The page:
Screaming, insults, pushed chairs: Integrity watchdog slams prisons official for abusive behaviour
One witness described daily meeting with Correctional Service Canada director as a 'punishment ritual'
A director with Canada's prison system screamed, hurled insults and behaved aggressively at employees on a near-daily basis, the federal integrity commissioner concludes in a report tabled in Parliament today.
Public sector integrity commissioner Joe Friday said Brigitte de Blois, based in the Correctional Service of Canada's downtown Ottawa headquarters, committed a serious breach of the code of discipline and values and ethics code by engaging in "repetitive abusive behaviour" and berating employees with names like "pathetic loser," "disturbed" and "the other moron."
"Many witnesses reported that regular incidents of screaming at employees occurred in the context of daily staff meetings where employees felt particularly belittled and humiliated," Friday's report reads.
"These meetings were the focal point of interaction between her and her employees. Witnesses related that these were difficult meetings, with one witness describing them as a 'punishment ritual.'"
Friday also concluded that de Blois' superior, assistant commissioner Larry Motiuk, committed gross mismanagement by failing to take appropriate measures to address the internal allegations of abusive behaviour levelled at de Blois.
"While I have fully considered the assistant commissioner's position that he was not aware of the serious problems associated with the director's behaviour, the evidence in its totality supports otherwise," Friday said.
The report states that while de Blois disputed the finding that her behaviour amounted to wrongdoing, she said that she expected a lot from her employees in the context of a very busy work environment and "expressed regret for any actions that offended or hurt her staff."
Motiuk denied having committed any form of wrongdoing, stating he was not aware of any significant problems with de Blois' behaviour. He denied the report's findings.
A spokeswoman for CSC said disciplinary hearings for both executives have taken place and "appropriate steps are being implemented." Both are still employed by CSC but, citing privacy reasons, the spokeswoman would not disclose further details.
Witnesses said de Blois' abusive behaviour was not restricted to daily meetings. They reported that, many times per week, her screams could be heard all the way down the hall.
"One witness stated not wanting to be assigned a workspace in proximity to her office as he could not concentrate due to her yelling," the report reads.
Witnesses also offered accounts of her aggressively pushing a file across a desk, pushing chairs around, slamming doors and slamming her hands on a table.
On more than one occasion, de Blois is alleged to have returned reviewed written work to employees with annotations and marks so pronounced that there were tears through the paper. Witnesses said she did not tolerate disagreement and viewed it as insubordination.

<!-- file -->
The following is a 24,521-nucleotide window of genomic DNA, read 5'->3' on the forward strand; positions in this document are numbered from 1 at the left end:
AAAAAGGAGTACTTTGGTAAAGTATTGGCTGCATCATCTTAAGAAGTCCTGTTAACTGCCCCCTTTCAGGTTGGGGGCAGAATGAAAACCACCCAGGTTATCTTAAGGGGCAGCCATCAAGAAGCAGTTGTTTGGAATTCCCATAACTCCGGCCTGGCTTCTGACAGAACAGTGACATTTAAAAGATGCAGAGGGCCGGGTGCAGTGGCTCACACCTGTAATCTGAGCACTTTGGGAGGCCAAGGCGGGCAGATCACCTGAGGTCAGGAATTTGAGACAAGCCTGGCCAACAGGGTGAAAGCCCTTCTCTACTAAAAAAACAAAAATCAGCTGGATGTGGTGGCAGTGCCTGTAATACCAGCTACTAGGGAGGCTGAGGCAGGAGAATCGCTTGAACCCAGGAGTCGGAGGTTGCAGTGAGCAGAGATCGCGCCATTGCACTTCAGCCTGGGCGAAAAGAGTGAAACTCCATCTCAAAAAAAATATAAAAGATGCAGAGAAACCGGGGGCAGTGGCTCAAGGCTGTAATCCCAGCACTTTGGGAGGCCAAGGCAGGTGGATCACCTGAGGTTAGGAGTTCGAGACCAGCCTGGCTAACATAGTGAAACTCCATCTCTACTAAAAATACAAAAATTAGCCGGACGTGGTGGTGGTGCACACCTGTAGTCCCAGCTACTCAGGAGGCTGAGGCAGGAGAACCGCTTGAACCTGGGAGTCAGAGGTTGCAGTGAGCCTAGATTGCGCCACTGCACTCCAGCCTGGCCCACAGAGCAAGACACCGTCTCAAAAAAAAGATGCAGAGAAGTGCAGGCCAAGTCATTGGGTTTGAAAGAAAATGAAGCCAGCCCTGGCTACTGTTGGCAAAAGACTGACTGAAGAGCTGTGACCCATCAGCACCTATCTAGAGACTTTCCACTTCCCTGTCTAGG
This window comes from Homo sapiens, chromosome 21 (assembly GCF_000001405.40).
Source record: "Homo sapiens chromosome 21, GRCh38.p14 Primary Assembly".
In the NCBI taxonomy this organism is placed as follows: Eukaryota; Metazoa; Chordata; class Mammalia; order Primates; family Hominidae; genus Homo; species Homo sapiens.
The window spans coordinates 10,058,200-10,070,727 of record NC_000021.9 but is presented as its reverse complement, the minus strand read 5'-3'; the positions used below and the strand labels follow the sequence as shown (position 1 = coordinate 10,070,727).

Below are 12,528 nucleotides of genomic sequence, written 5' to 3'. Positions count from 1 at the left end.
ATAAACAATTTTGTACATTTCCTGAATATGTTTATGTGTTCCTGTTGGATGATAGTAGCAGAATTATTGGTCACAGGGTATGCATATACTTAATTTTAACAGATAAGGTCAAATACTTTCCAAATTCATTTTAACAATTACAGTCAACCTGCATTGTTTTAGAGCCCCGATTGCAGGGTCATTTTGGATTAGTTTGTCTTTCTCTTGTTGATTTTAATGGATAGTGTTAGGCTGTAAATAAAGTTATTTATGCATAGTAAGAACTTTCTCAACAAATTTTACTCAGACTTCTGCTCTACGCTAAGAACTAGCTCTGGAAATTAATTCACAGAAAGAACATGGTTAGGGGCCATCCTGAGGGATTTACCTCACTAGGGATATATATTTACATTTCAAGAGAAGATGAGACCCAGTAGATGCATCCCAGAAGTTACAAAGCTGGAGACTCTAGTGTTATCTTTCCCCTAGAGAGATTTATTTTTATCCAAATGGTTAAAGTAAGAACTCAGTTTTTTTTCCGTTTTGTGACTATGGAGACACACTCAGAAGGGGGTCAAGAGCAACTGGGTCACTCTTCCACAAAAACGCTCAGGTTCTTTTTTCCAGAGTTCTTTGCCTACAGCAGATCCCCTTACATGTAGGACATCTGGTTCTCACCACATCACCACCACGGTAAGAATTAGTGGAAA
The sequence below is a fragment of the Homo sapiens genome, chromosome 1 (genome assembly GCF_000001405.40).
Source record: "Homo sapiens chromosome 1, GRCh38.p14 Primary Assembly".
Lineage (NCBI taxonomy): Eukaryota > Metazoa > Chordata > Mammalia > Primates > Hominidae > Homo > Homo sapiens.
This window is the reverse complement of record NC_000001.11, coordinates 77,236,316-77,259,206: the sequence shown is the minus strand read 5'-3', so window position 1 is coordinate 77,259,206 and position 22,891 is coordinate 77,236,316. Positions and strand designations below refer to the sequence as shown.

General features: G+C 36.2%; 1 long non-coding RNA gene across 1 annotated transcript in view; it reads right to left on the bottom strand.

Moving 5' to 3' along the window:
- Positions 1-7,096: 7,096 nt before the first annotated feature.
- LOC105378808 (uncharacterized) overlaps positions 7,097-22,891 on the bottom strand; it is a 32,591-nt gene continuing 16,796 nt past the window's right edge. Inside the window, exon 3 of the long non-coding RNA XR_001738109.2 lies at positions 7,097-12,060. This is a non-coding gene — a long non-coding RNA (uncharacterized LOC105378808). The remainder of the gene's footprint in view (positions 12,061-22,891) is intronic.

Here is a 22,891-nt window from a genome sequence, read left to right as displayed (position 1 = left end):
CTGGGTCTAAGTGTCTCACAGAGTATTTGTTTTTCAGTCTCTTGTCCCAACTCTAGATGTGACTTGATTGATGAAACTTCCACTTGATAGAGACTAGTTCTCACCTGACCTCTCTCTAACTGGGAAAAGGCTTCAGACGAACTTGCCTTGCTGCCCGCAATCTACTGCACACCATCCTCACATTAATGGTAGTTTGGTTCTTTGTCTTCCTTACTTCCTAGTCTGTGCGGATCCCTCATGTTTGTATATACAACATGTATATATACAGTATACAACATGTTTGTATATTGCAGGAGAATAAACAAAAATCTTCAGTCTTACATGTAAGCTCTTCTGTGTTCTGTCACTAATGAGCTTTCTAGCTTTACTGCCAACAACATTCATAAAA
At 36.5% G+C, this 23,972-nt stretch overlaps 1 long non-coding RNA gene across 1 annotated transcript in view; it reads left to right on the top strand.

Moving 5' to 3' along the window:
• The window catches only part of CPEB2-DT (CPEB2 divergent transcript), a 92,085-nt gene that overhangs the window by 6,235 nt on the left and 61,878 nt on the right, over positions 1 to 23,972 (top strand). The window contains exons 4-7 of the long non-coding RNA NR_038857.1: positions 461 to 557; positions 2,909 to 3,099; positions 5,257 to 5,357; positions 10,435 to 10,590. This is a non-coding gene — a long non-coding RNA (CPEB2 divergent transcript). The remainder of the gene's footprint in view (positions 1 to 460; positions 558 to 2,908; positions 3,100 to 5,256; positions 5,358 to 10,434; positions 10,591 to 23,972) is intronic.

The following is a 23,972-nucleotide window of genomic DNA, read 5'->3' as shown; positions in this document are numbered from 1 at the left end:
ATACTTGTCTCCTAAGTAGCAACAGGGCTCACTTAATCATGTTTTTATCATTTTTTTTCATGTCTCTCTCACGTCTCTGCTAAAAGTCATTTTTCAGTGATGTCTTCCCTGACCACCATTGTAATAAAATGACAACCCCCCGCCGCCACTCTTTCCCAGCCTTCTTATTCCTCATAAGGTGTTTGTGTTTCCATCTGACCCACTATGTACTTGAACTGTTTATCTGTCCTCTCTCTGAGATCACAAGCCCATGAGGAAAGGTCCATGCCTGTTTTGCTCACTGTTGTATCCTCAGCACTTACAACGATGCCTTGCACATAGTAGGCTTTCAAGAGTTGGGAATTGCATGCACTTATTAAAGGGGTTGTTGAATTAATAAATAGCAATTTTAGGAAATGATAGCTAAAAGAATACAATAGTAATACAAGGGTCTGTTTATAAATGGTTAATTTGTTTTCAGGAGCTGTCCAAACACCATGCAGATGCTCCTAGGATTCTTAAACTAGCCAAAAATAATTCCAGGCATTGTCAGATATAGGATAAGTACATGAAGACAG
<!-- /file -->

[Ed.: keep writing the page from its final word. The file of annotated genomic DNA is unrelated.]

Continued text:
The investigation involved events that occurred at CSC between 2010, when de Blois became director of the Offenders Redress Division (ORD), and December, 2015, when she was transferred to the Evaluation Division.
The initial investigation was expanded in February, 2017 to examine the conduct of CSC senior officials, including Motiuk.
The investigation was led by Patrick Martel, an investigator in Friday's office, who heard from 29 witnesses, including the director and assistant commissioner. He also reviewed extensive documentary evidence.
At the time of the investigation, CSC commissioner Don Head, who retired in February, 2018, offered no comments on allegations against de Blois. On behalf of CSC, he denied that Motiuk committed any wrongdoing in how he handled internal complaints.
Head said no formal complaints had been made to the CSC or to the assistant commissioner about de Blois' behaviour, and denied any wrongdoing on the part of the CSC itself.
'Workplace wellness initiative'
Friday makes several recommendations in his report, including disciplinary action against both de Blois and Motiuk — with possible termination of employment as an option. He also recommends a "workplace wellness initiative" to address the needs of those affected by the actions of the director, and further training for senior managers about code of conduct in the workplace.
In response, CSC said it is taking several steps to improve the "organization's climate," including clear language around obligations for employees and the launch of a respectful workplace campaign that includes awareness about avenues to disclose inappropriate behaviour.
"The Correctional Service of Canada endeavours to maintain a workplace that is free from harassment, intimidation and bullying and welcomes the opportunity to use the report's recommendations to improve workplace wellness throughout the department," it reads.
A call to de Blois' office reached voice mail but was not immediately returned. Motiuk could not immediately be reached for comment.